Conversely, some of the best and most helpful books I’ve ever read have been virtually unknown to the general public.  If you’re a serious reader, you’ve undoubtedly had the same experience.  I think of these books as hidden gems, because you have to dig deep to find them.

The late Oscar Dystel, former chairman of Bantam Books, who was often referred to as “the father of the paperback publishing industry,” once asked me, “Do you know what the best kept secret in the book publishing business is?”

“No, what is it?” I asked.

“Most people buy bestsellers just because everyone else is buying them — kind of like the lemming effect.  People love to say that they bought this or that bestseller, just because it’s in vogue.  And the second best-kept secret is that most people who buy best sellers never even bother to read them.”

What an eye opener that was for me.  It’s the reason that I normally base my book purchases on the recommendations of others whose opinions I respect.  Either that, or I make it a point to review a reasonable number of pages of a book (either online or at a bookstore) to get a good idea of the content and writing style of the author before I purchase it.

Notwithstanding the fact that most self-help books are pretty much worthless, on the positive side, I discovered, decades ago, that one great book can change your life.  The last thing in the world you want to do is go through life and miss “the book” — the book that could have helped you see the world in a whole different light and motivate you to take action to change your life for the better.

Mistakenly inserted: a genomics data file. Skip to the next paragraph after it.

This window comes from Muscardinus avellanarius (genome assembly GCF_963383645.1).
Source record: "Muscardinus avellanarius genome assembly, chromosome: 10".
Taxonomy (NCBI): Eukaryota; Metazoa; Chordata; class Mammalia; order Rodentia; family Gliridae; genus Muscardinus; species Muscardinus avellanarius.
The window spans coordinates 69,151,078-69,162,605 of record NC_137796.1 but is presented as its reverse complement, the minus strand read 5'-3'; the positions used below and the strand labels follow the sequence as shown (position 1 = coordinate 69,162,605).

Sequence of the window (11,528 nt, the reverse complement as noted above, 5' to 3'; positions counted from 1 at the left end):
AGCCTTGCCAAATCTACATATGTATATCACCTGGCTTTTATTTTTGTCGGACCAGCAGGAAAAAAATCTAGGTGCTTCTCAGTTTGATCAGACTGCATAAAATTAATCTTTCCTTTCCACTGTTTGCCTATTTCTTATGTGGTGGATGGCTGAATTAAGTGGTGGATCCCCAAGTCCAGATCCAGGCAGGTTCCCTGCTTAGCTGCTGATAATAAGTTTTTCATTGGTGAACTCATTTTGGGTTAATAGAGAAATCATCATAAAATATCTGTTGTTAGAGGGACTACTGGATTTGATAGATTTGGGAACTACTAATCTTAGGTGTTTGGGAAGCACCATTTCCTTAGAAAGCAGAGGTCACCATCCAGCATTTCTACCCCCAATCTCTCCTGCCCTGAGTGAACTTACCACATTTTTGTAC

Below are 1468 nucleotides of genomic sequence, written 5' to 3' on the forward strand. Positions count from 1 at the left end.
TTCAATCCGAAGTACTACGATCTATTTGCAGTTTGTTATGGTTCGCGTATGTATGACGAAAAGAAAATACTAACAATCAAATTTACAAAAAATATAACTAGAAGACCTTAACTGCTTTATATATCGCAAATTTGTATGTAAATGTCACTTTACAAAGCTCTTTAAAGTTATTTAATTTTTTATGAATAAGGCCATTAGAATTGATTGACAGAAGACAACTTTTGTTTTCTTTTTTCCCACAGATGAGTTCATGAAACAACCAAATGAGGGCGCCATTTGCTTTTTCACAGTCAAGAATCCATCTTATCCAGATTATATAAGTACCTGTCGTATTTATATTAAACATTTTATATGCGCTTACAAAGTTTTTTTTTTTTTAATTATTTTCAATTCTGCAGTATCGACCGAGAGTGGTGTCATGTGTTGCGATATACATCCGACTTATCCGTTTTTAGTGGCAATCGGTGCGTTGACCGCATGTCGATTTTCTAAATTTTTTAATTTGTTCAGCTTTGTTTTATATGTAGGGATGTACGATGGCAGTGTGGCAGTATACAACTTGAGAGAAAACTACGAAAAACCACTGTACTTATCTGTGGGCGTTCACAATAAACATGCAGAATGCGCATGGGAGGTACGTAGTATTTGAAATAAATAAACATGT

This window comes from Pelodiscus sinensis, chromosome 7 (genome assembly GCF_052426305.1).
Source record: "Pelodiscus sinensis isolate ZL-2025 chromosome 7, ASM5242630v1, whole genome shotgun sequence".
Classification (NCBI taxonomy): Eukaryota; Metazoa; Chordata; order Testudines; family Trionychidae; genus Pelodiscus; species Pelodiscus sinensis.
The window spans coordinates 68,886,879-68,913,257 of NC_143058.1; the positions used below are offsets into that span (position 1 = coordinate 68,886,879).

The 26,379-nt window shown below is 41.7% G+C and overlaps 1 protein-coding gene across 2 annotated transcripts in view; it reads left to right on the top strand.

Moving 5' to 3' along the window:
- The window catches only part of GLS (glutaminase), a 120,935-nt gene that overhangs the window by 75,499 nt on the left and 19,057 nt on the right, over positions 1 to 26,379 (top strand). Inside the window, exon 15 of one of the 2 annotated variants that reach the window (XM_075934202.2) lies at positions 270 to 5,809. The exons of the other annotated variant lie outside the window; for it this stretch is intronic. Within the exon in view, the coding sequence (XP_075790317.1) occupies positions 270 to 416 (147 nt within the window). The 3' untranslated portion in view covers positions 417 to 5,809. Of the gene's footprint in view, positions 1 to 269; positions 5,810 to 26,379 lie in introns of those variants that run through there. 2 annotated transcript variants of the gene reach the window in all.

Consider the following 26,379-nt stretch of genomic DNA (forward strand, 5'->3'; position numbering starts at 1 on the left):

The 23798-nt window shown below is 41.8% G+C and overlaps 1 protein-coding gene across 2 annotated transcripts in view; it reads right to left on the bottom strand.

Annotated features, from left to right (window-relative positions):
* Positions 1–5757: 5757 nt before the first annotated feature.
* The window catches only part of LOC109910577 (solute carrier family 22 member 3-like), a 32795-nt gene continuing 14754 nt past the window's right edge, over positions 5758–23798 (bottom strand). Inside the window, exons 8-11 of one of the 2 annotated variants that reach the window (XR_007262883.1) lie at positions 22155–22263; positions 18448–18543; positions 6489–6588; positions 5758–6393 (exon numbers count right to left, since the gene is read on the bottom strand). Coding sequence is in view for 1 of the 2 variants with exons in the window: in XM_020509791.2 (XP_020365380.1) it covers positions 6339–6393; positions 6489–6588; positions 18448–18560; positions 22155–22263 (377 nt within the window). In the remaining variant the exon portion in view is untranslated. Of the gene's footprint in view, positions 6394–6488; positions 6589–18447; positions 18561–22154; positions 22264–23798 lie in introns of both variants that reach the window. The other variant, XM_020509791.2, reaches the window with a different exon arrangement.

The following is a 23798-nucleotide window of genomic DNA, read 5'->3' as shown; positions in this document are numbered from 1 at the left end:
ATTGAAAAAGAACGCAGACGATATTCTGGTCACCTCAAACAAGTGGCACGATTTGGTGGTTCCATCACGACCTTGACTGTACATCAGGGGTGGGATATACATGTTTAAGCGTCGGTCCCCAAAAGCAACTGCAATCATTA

So, yes, well-thought-out, well-written self-help books — or self-help materials of any kind — can be helpful to just about anyone, but they are absolutely essential to those who are in need of a jump-start … an epiphany that opens their eyes to a whole new world of possibilities.

But it’s important to remember that a true self-help book is not a crutch.  It’s a teaching tool that guides you on the path to helping yourself.  And it accomplishes that by motivating you to take action.

With this in mind, you could make a good argument that self-help isn’t so much about self-improvement as self-discovery.  By that I mean everyone has natural talents that they aren’t fully exploiting.  So the key to benefiting from a self-help book, or any other kind of self-help vehicle, is possessing a desire to change your life for the better, because the stronger your desire to change, the more likely you are to benefit from the material.

And when you do find that one great self-help book you’ve been looking for, you don’t need to pound your chest and scream to the rafters, “I’m really on the right track now!”  Just calmly and quietly go about your business, using what you’ve learned to improve yourself a little more each day.

Above all, don’t go on a crusade to help others “see the light.”  Self-help is about learning how to help yourself.  Improving yourself is arguably the greatest contribution you can make to the rest of the world, because when you’re a successful, happy, well-adjusted individual, you aren’t a burden to the rest of society.

Just remember, the concept of self-help is real, but the same cannot be said of all self-help books, articles, CDs, courses, and seminars.  Thus, when it comes to self-help, your first challenge is to pick and choose carefully when it comes to feeding your brain.

Robert Ringer

Robert Ringer is an American icon whose unique insights into life have helped millions of readers worldwide. He is also the author of two New York Times #1 bestselling books, both of which have been listed by The New York Times among the 15 best-selling motivational books of all time.